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Whooping Cough Booster Shot Wins Approval

Also protects against tetanus and diphtheria

Please note: This article was published more than one year ago. The facts and conclusions presented may have since changed and may no longer be accurate. And "More information" links may no longer work. Questions about personal health should always be referred to a physician or other health care professional.

TUESDAY, May 3, 2005 (HealthDay News) -- Cases of the bacterial menace known as whooping cough (pertussis) are on the rise in the United States, and the U.S. Food and Drug Administration has approved a new booster shot against the disease, which could be especially deadly to infants under 1 year old.

According to the Associated Press, the U.S. Centers for Disease Control and Prevention tallied 18,957 cases of whooping cough last year, up from 11,647 in 2003. Vaccinations administered to people as infants tend to wear off by adolescence, the wire service said. About one-third of the cases reported last year were among adolescents.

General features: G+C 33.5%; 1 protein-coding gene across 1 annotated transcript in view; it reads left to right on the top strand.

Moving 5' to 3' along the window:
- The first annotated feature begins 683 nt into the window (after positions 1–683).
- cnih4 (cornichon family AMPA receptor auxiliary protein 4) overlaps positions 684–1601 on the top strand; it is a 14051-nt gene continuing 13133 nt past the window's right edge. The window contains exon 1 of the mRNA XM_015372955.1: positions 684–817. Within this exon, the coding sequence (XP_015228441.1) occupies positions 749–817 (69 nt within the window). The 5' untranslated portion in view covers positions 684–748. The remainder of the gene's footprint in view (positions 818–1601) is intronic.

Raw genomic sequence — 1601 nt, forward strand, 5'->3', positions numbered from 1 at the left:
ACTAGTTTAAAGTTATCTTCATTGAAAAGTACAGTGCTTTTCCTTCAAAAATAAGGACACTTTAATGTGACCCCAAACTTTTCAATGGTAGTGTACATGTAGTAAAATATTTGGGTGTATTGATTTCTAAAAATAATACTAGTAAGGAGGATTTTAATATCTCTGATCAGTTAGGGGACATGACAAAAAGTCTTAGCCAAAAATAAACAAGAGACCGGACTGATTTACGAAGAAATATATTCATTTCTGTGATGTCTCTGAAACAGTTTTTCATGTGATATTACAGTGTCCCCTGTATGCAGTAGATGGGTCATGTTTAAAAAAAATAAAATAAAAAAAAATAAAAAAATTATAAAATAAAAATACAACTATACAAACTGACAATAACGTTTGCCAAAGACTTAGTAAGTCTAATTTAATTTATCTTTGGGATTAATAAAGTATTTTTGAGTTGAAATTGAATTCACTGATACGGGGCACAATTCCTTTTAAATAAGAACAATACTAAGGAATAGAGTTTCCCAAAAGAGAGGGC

While the disease is generally less severe in teens, older children and adults can transmit it to those at greater risk, the FDA said.

GlaxoSmithKline's just-approved Boostrix vaccine is meant for adolescents 10-18 years old. The ingredients are the same as the shot given to infants, only in lower doses. Side effects mimic those of similar booster shots, including pain, redness, and swelling at the injection site, the FDA said.

Americans have been vaccinated against the highly communicable respiratory bug since the 1940s. It's characterized by bursts of violent coughs that cause difficulty breathing and choking.

To learn more about whooping cough, visit Medline Plus.


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